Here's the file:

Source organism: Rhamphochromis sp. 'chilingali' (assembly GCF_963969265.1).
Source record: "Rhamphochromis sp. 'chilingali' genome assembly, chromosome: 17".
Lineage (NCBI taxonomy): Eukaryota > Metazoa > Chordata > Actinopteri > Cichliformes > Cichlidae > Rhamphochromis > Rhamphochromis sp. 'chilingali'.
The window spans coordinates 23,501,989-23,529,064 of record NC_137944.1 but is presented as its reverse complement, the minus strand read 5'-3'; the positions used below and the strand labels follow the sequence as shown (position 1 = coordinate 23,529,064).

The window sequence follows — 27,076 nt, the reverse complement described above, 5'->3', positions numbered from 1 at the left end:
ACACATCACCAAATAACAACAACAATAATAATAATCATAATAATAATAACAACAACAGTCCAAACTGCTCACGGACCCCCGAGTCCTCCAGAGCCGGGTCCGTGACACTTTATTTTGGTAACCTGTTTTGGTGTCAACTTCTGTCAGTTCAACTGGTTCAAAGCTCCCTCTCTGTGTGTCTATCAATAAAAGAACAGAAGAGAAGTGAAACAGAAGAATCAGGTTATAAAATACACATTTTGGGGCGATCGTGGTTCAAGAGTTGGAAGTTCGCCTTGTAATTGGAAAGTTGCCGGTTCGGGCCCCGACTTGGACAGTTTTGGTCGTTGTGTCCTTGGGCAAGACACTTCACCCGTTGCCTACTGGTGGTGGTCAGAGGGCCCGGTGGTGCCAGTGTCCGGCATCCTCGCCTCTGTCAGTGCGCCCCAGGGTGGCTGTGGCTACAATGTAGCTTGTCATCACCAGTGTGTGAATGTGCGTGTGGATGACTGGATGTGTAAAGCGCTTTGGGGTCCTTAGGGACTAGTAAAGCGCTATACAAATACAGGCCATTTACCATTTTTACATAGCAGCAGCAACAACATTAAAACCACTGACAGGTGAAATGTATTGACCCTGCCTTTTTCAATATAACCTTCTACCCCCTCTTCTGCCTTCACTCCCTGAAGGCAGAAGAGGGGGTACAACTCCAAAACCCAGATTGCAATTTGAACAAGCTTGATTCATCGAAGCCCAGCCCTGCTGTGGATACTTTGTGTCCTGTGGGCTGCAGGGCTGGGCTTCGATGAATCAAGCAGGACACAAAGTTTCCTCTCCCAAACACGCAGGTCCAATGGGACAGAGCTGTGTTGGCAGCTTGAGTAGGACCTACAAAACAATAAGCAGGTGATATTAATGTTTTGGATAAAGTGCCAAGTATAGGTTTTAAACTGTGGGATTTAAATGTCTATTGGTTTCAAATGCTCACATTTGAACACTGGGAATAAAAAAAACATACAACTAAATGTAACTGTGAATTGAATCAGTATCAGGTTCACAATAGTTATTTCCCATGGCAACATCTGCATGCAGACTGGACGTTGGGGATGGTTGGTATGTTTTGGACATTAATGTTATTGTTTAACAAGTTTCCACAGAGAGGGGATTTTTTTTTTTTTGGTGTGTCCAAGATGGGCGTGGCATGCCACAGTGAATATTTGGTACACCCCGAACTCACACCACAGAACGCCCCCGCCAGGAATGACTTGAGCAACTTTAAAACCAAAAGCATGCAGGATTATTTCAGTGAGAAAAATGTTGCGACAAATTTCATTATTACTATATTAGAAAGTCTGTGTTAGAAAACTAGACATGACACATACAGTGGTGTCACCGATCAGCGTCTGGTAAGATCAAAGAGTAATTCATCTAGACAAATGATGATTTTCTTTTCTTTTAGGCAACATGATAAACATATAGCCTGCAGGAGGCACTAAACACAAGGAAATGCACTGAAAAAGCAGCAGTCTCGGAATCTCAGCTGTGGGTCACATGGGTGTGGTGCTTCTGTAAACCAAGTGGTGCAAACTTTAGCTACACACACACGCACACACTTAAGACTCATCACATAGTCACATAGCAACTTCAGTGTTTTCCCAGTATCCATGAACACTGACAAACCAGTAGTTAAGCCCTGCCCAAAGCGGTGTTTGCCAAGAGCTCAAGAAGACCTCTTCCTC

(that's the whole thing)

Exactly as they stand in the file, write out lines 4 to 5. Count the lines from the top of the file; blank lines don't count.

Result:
The window spans coordinates 23,501,989-23,529,064 of record NC_137944.1 but is presented as its reverse complement, the minus strand read 5'-3'; the positions used below and the strand labels follow the sequence as shown (position 1 = coordinate 23,529,064).

The window sequence follows — 27,076 nt, the reverse complement described above, 5'->3', positions numbered from 1 at the left end: